Time pressure

Perception of time is subjective. It can be fast or slow. It can be easy and it can cause stress. It can be different for 2 people being in exact same conditions.

Since our perception of time is subjective, time pressure is also purely subjective.

And on only that, we have conscious control over how much time pressure we want to experience by access to our self-talk and imagination.

This is a very empowering realization because suddenly we have a variable we have control over in our challenge(stress)-skill equation to keep us in flow.

For example, if I feel under time pressure and feel like my project can’t be finished within a set limit of time, then this time pressure is additional stress (challenge) added to my challenge-skill equation.

This time pressure is great at the beginning. It helps me to get alert and focused on tasks.

However, as time goes by and I am already at the task, this same time pressure might not be needed.

It’s important to note that we can choose to pay attention to it or not. We can make it important or not.

We have a conscious control over the stress and pressure we experience in relationship with time. And this control allows us to stay in flow.

Regardless of the actual time I have and beliefs I have about my abilities to handle it at this time, the flow state is the best state to be in to get anything done in most efficient way.

Hence it makes sense to prioritize the flow over any other thought or belief.

By now you can notice how much our beliefs about time can determine our ability to perform and make decisions.

Personal time

Now, imagine time was a real person with thoughts, feelings, opinions, etc. Let’s call it Time (its name) to emphasize it.

Even more, Time is a close friend of yours. You do everything together. And it always gets you back. It always gives you whatever you need.

Now imagine Time hears you talking behind its back about it:

  • I don’t have time for…

  • It takes too much time to…

  • It’s hard to find time to…

  • I’m running out of time to…

  • I’m running against time to…

  • I’m pressed for time to…

  • I can’t afford to spend more time to…

  • I’m too busy to…

  • I wish it was faster…

  • It should not take so long to…

How do you think Time would feel about being blamed for everything in your life?

Regardless of how much Time has given to you, it seems like there is never enough. Time is always there with you, but in the end, all it gets is blame.

Do you think Time wants to spend more time with you or Time would rather hang out with other friends who appreciate it?

Most of us have these expressions automatically and we don’t think about them. We are so quick to blame Time.

But how often do we appreciate Time?

How often do we tell others how much we have appreciated Time?

  • I have all the time in the world…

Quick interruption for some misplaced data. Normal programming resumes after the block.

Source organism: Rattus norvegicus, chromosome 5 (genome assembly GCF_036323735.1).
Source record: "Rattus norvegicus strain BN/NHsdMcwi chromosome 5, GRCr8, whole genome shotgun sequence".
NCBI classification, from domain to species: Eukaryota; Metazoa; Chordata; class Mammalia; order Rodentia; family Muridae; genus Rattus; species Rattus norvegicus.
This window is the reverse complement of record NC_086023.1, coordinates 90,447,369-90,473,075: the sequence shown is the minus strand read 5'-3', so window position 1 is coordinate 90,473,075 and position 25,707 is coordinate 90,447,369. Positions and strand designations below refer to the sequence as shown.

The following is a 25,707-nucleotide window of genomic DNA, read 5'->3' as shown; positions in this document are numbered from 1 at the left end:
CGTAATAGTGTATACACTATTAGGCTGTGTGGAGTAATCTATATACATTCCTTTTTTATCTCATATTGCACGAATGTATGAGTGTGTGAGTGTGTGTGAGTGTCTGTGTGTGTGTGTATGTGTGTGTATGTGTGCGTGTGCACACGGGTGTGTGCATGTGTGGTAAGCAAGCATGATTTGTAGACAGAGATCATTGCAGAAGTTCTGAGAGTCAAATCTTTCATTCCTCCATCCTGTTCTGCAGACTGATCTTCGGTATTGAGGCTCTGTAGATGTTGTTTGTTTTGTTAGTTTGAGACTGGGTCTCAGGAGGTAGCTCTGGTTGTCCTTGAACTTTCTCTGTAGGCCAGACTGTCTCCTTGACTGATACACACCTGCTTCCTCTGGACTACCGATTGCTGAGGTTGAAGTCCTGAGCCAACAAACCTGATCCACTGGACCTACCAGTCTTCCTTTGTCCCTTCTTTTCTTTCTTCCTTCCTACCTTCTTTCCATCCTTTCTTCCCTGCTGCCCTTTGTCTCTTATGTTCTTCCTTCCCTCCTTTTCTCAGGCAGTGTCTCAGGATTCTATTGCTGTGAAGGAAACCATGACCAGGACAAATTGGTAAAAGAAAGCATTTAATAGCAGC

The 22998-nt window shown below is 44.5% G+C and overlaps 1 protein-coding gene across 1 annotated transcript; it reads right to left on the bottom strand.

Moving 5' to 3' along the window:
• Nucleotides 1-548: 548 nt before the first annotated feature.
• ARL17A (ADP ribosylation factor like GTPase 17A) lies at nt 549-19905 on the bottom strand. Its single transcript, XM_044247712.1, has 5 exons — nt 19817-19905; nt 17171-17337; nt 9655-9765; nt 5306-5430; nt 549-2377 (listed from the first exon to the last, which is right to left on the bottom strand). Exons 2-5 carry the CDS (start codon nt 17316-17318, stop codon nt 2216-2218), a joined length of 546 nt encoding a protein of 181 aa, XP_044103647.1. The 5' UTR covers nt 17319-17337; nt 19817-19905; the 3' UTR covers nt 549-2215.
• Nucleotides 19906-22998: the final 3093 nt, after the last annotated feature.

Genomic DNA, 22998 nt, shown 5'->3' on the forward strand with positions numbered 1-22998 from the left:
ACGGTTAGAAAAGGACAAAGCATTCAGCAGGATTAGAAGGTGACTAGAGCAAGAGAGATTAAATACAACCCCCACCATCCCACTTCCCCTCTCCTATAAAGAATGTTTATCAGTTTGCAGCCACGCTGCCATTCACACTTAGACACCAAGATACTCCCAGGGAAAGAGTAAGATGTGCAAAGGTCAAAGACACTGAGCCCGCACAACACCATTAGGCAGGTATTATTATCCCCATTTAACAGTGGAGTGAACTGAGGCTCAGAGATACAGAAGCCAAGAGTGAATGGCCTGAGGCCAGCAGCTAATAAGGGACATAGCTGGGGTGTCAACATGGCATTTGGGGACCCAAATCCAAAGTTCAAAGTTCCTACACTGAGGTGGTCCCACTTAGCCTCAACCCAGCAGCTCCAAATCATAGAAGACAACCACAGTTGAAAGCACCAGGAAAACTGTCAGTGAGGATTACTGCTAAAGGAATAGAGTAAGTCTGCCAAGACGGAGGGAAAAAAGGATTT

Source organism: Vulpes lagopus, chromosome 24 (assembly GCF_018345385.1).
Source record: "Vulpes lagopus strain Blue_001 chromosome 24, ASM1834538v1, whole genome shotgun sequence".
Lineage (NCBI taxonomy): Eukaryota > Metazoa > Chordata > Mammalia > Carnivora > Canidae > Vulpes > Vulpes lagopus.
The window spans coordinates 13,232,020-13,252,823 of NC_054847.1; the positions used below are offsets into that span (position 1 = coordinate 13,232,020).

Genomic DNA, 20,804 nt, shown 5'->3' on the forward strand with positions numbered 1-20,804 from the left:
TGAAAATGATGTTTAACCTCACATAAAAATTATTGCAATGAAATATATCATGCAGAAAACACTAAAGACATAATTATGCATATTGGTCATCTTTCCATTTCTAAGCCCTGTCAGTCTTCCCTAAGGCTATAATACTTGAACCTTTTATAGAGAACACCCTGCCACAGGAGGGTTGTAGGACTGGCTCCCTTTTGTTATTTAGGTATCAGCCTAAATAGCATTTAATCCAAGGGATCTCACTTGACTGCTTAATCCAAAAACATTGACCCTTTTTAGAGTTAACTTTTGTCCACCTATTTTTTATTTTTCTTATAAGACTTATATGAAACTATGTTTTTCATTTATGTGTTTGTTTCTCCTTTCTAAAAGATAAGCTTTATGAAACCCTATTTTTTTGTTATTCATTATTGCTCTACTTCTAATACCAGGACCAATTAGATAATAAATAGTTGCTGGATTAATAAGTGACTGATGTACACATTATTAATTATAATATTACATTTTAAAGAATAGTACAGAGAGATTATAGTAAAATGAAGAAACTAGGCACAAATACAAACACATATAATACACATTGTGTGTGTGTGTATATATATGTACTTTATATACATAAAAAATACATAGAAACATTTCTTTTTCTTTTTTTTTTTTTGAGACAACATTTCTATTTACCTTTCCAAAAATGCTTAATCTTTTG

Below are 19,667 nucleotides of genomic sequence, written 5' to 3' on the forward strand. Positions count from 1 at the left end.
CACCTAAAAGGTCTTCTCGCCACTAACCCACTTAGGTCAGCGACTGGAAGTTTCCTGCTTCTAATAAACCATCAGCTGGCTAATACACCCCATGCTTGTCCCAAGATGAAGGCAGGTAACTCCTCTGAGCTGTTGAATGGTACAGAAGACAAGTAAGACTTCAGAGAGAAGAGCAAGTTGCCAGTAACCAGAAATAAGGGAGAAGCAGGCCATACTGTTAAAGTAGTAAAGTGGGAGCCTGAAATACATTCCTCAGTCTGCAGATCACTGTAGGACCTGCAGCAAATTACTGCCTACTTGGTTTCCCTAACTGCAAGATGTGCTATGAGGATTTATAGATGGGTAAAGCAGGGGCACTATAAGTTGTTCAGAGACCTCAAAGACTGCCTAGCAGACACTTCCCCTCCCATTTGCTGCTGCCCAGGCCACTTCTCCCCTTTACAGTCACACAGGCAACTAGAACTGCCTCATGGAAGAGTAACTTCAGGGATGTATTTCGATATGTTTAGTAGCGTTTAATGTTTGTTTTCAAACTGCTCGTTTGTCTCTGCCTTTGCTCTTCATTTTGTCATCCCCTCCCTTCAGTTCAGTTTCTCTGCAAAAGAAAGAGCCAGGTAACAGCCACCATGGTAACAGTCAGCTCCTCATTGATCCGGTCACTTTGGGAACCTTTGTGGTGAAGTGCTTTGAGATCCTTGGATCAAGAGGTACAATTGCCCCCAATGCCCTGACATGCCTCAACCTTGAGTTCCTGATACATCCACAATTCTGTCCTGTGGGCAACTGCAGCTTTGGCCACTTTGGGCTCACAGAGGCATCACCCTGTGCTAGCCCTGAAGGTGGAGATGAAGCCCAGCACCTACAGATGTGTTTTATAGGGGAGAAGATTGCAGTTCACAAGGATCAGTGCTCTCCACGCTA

• I’m glad for the time it took to…

  • I’m grateful for the time I have…

If this is how we treat our Time, how much do you think we actually value it?

Sounds like there is a subconscious part in us, where we actually don’t value our time as much as we hope we do. And if we don’t value our time, what are the odds of us to wanting to save it?

This is an angle that most time management systems don’t address – our subconscious desire to save or waste time.

To make a long story short, when it comes to rewriting subconscious patterns we do it by writing new ones in.

The one I recommend is to practice a conscious appreciation of time.

This practice has profoundly shifted my perspective on time. It also has made a huge positive impact on how I show up and how I get perceived by others.

This has trained me to appreciate my time more and automatically want to do the things that take less time and are more effective.

It has helped me to stay in a flow state longer, deeper, and more consistent – even on challenging tasks.

Wasting time

To conclude this article I want to bring up a belief all of us had at some point in life. It’s a concept that there is such a thing as wasting time.

This excerpt from the book “Go-Giver” by Bob Burg has been most profound on me in accepting that no one else has the power to waste my time:

β€œYou want to make sure I’m not wasting your time. Fair enough.” Pindar smiled. β€œJoe, no offense, but you don’t have that power.” Joe looked confused. β€œI mean, the power to waste my time. Only I can do that. And truthfully, it’s a vice I gave up a long time ago. The reason for my Condition is that I don’t want to see you wasting your time.”

Accepting that no one else can waste my time has been game-changing for me. Now I have only one question to ask myself: do I really want this experience?

And appreciating my own time has been the biggest game changer for me not wanting to waste my own time.

Thank you for your time!

I trust it was magical!